An ETF allows investors to buy and sell an entire basket of securities with a single transaction throughout the trading day. ARK believes ETFs are an effective tool for different investment strategies and enable individual investors to obtain economies of scale.
ETFs possess two different types of liquidity, making them easily tradable. First, ETF shares are bought and sold like a stock on an exchange, making it easy for investors to trade the ETF. Second, ETFs possess an underlying liquidity due to their unique creation and redemption process, so low trading volume should not impact an investor’s ability to trade the ETF during market hours.
ETFs disclose their holdings daily. Passive ETF holdings should reflect the index to which they are tethered. Active ETFs are similarly transparent and required by the SEC to disclose their holdings every day. Mutual funds are not required to disclose their holdings daily, and stocks are naturally transparent as a single security.
ETFs are packaged and sold as a unique collection of securities. Holding one ETF could offer an investor exposure to hundreds of securities, instead of just buying and selling individual stocks and bonds.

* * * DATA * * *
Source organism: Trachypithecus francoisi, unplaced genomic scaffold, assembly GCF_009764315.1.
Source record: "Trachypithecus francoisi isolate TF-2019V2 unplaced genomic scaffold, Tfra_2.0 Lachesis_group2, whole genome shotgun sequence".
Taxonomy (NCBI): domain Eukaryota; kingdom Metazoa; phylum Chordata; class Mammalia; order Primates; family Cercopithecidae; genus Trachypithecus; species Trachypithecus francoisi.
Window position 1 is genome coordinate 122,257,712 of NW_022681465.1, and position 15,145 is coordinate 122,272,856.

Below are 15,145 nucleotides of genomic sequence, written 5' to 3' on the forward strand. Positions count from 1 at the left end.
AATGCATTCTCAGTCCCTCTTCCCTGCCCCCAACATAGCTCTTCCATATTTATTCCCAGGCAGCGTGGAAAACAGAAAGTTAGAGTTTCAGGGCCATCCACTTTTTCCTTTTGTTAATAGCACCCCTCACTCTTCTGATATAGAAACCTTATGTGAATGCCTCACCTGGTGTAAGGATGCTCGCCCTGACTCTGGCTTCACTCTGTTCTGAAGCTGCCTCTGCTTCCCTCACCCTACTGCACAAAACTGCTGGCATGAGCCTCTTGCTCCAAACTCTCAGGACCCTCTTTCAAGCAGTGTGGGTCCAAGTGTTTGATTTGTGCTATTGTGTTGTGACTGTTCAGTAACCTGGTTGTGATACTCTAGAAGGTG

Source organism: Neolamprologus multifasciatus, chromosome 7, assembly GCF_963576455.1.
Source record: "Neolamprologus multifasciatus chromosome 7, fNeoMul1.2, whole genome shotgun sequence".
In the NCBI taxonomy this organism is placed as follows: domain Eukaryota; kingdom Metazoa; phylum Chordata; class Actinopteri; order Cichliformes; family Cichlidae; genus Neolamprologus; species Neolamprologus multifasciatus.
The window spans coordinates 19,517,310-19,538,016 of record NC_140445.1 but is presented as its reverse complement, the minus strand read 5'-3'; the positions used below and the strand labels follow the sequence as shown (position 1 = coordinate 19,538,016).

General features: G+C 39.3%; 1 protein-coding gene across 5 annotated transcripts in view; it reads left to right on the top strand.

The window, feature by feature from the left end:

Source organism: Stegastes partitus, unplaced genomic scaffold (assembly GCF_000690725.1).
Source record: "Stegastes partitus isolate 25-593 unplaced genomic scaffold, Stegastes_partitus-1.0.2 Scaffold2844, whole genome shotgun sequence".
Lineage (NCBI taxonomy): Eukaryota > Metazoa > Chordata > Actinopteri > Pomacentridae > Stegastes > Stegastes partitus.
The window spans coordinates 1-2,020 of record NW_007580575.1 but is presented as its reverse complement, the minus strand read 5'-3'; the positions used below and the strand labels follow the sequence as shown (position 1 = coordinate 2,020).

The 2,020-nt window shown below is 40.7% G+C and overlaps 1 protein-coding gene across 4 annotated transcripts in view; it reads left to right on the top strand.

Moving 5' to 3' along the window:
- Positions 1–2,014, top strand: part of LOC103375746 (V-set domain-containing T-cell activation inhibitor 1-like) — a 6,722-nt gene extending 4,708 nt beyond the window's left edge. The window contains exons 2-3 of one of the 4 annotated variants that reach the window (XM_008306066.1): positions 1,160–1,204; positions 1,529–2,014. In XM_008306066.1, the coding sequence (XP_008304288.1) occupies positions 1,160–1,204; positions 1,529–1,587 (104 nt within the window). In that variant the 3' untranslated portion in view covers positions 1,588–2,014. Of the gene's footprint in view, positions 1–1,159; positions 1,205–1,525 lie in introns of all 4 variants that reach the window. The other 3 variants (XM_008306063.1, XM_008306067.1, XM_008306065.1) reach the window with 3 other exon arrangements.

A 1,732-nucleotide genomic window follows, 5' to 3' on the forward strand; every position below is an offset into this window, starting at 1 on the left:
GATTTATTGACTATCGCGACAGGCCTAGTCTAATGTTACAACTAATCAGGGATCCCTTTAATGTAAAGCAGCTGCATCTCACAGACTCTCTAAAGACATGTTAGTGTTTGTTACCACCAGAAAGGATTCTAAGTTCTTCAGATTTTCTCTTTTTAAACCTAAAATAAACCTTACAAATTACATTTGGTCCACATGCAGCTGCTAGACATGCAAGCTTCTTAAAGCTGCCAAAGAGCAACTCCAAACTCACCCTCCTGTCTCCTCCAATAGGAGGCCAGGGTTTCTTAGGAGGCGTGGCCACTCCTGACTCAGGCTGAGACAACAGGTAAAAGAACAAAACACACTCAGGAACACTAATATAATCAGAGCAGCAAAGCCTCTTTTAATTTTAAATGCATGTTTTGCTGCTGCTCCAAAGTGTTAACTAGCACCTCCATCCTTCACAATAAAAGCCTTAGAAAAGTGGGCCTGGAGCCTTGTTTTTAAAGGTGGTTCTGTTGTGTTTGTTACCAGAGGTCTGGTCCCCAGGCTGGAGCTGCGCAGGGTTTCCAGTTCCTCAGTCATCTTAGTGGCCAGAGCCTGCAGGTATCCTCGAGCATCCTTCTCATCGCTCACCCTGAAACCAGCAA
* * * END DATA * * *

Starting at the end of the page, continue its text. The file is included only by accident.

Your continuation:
The ETF creation and redemption process, which uses in-kind transfers of securities, makes index ETFs relatively more tax efficient when compared to mutual funds and stocks. Mutual funds are taxed when a manager sells securities within the fund and a capital gain is distributed. A tax must be paid on a stock every time it is sold.
ETF expense ratios generally are more cost effective compared to mutual fund expense ratios. Compared to buying single stocks, mutual fund and ETF investors bear their pro rata share of the fund’s brokerage cost but do not pay the full brokerage fees for several individual stocks in order to gain broader exposure to a segment of the market.